## Stream: maths

### Topic: limits and choice

#### Johan Commelin (Jul 29 2020 at 04:55):

Currently limit-like classes in category theory are defs, because they care some data (things like has_limits, has_kernels, and all their friends). However, we also proclaim the category-theoretical philosophy, that really you shouldn't care how those limits are constructed/defined.
Would it be an option to make all those classes Props and simply use classical.choice to extract objects/morphisms. This would solve all the diamond and inheritance issues.
We would then need things like is_product Type (X \times Y) to relate the "nice" objects/definitions to whatever classical.choice spits out. But that isn't different from today, because currently X \times Y is not the categorical product in Type.
(I think Reid at some point suggested to me that we might want to consider something like :up:)

#### Johan Commelin (Jul 29 2020 at 04:56):

@Scott Morrison @Markus Himmel @Bhavik Mehta @Reid Barton

#### Markus Himmel (Jul 29 2020 at 05:09):

Why would we need is_product? Right now we use is_limit for this (i.e., is_limit says that some cone is a limit cone. has_limit then says that we have chosen a particular limit cone). Are you suggesting to change/remove is_limit?

#### Johan Commelin (Jul 29 2020 at 05:50):

Sure, but we also need specialised versions, because you don't want to build a cone for a product by hand, you just want to give two morphisms.

#### Markus Himmel (Jul 29 2020 at 05:54):

Right, but I think this is orthogonal to the question whether has_limit should be a Prop.

#### Johan Commelin (Jul 29 2020 at 06:11):

Right... but it becomes more important because we really can't fall back on the definition anymore.

#### Johan Commelin (Jul 29 2020 at 06:12):

And making has_limit a Prop will solve a bunch of defeq issues.

#### Bhavik Mehta (Jul 29 2020 at 14:08):

I disagree that this matches the category theoretical philosophy, since that usually tries to avoid choice anyway. I also haven't had any issues with defeq in has_limit, so I don't see much of an advantage to this, and it has the cost of making the category library different from the standard maths way of doing it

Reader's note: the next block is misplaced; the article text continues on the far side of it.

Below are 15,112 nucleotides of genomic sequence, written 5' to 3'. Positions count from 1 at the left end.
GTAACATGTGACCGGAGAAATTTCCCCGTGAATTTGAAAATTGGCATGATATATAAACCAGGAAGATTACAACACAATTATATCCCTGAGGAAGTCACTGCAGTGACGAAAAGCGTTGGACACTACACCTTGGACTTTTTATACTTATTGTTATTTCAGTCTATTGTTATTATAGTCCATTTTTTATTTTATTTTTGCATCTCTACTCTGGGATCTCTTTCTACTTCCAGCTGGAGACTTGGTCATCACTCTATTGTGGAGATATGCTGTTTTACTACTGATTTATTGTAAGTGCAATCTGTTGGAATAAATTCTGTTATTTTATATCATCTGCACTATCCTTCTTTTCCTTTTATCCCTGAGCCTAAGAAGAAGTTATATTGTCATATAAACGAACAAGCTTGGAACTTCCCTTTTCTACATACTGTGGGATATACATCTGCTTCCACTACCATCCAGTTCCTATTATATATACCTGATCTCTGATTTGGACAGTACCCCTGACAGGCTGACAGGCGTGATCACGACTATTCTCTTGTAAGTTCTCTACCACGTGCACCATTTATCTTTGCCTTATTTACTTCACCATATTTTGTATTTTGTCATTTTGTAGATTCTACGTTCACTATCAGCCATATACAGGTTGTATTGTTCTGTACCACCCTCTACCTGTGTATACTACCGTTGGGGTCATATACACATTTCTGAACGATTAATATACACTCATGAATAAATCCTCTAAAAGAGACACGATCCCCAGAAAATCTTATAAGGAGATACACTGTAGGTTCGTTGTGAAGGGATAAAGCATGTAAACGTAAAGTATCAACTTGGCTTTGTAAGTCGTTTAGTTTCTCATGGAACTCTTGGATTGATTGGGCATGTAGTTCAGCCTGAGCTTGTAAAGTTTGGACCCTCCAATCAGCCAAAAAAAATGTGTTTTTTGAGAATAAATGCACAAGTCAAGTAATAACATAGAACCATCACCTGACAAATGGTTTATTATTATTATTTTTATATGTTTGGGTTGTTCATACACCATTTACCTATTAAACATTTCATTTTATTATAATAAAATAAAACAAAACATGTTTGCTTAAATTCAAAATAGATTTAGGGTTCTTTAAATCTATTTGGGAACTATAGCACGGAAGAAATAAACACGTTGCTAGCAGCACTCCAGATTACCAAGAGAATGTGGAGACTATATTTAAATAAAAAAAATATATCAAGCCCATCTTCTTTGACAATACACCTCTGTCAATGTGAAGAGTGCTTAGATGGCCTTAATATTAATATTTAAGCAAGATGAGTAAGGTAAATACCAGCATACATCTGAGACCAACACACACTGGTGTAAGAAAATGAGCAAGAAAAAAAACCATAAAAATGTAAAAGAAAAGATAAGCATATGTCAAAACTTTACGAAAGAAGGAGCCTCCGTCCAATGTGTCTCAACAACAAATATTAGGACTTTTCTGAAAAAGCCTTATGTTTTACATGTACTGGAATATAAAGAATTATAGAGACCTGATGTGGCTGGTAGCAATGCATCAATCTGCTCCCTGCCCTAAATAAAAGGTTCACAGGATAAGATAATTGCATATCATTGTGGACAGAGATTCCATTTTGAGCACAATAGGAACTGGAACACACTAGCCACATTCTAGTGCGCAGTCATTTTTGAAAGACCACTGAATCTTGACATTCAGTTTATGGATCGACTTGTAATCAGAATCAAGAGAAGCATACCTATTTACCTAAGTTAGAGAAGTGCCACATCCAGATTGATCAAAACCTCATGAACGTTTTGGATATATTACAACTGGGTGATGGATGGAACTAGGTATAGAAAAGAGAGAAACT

#### Bhavik Mehta (Jul 29 2020 at 14:11):

Plus as you say, there would need to be statements relating the nice definitions to the ones choice gives, which is no nicer than what we have now

#### Bhavik Mehta (Jul 29 2020 at 14:14):

I think the right way of doing this is just to make it easy to move along equivalences and isomorphisms (some of Scott's recent PRs do this already)

#### Johan Commelin (Jul 29 2020 at 14:14):

It would be nicer for type class inference

#### Bhavik Mehta (Jul 29 2020 at 14:16):

But I haven't had any problems with type class inference - my point of view is that I've used the category theory library a lot, and I've done at least graduate level maths using it and at no point did I have any issues like these

#### Johan Commelin (Jul 29 2020 at 14:18):

That's partly because we are making things defs that could be instances in the Prop scenario, I guess.

#### Bhavik Mehta (Jul 29 2020 at 14:42):

Right - my point is it hasn't made doing the maths any harder than it would be outside of Lean

It has though

#### Johan Commelin (Jul 29 2020 at 15:59):

Thanks for digging that one up

#### Bhavik Mehta (Jul 29 2020 at 16:00):

Right, but that was me not understanding what extends does rather than something fundamental about Prop

#### Reid Barton (Jul 29 2020 at 16:00):

Huh? wasn't it a standard example of too many instances?

#### Bhavik Mehta (Jul 29 2020 at 16:02):

I don't think so - I fixed it just by shuffling how I used extends and everything worked like I wanted

#### Reid Barton (Jul 29 2020 at 16:02):

This is just by chance though

#### Bhavik Mehta (Jul 29 2020 at 16:04):

Perhaps, but it's not an example of the proof being harder than outside lean, it's an example of me working with extends for the first time

#### Reid Barton (Jul 29 2020 at 16:10):

There's no shortage of other examples but I don't feel like digging them up.

#### Reid Barton (Jul 29 2020 at 16:11):